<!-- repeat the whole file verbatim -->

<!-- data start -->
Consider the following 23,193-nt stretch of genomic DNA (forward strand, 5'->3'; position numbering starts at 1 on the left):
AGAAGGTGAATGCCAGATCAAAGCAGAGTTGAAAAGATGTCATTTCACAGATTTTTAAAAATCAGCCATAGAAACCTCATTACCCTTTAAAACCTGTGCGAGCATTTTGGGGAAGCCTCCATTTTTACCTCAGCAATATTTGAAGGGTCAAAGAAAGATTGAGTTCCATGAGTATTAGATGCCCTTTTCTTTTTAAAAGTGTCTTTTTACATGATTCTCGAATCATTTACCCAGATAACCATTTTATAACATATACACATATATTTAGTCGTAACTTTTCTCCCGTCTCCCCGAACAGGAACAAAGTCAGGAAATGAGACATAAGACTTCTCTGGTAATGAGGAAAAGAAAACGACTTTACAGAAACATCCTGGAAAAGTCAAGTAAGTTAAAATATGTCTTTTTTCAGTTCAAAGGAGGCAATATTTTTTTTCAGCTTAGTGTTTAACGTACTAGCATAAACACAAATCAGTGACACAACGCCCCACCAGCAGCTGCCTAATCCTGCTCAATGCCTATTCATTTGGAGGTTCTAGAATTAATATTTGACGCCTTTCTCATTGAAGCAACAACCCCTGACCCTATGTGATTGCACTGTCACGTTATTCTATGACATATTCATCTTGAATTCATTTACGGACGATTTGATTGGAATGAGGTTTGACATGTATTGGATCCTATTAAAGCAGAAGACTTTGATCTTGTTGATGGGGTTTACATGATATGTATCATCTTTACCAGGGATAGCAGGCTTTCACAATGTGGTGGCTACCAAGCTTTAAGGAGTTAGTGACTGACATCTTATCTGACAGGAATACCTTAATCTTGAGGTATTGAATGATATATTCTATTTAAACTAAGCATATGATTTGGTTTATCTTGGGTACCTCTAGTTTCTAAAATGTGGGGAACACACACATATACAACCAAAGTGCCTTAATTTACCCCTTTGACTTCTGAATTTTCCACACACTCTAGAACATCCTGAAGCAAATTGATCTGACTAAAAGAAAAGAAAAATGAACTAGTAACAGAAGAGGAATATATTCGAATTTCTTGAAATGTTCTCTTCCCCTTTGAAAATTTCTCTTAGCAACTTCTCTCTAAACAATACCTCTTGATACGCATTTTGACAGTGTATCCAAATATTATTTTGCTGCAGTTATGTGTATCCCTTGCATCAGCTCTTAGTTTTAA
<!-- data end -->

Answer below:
Consider the following 23,193-nt stretch of genomic DNA (forward strand, 5'->3'; position numbering starts at 1 on the left):
AGAAGGTGAATGCCAGATCAAAGCAGAGTTGAAAAGATGTCATTTCACAGATTTTTAAAAATCAGCCATAGAAACCTCATTACCCTTTAAAACCTGTGCGAGCATTTTGGGGAAGCCTCCATTTTTACCTCAGCAATATTTGAAGGGTCAAAGAAAGATTGAGTTCCATGAGTATTAGATGCCCTTTTCTTTTTAAAAGTGTCTTTTTACATGATTCTCGAATCATTTACCCAGATAACCATTTTATAACATATACACATATATTTAGTCGTAACTTTTCTCCCGTCTCCCCGAACAGGAACAAAGTCAGGAAATGAGACATAAGACTTCTCTGGTAATGAGGAAAAGAAAACGACTTTACAGAAACATCCTGGAAAAGTCAAGTAAGTTAAAATATGTCTTTTTTCAGTTCAAAGGAGGCAATATTTTTTTTCAGCTTAGTGTTTAACGTACTAGCATAAACACAAATCAGTGACACAACGCCCCACCAGCAGCTGCCTAATCCTGCTCAATGCCTATTCATTTGGAGGTTCTAGAATTAATATTTGACGCCTTTCTCATTGAAGCAACAACCCCTGACCCTATGTGATTGCACTGTCACGTTATTCTATGACATATTCATCTTGAATTCATTTACGGACGATTTGATTGGAATGAGGTTTGACATGTATTGGATCCTATTAAAGCAGAAGACTTTGATCTTGTTGATGGGGTTTACATGATATGTATCATCTTTACCAGGGATAGCAGGCTTTCACAATGTGGTGGCTACCAAGCTTTAAGGAGTTAGTGACTGACATCTTATCTGACAGGAATACCTTAATCTTGAGGTATTGAATGATATATTCTATTTAAACTAAGCATATGATTTGGTTTATCTTGGGTACCTCTAGTTTCTAAAATGTGGGGAACACACACATATACAACCAAAGTGCCTTAATTTACCCCTTTGACTTCTGAATTTTCCACACACTCTAGAACATCCTGAAGCAAATTGATCTGACTAAAAGAAAAGAAAAATGAACTAGTAACAGAAGAGGAATATATTCGAATTTCTTGAAATGTTCTCTTCCCCTTTGAAAATTTCTCTTAGCAACTTCTCTCTAAACAATACCTCTTGATACGCATTTTGACAGTGTATCCAAATATTATTTTGCTGCAGTTATGTGTATCCCTTGCATCAGCTCTTAGTTTTAA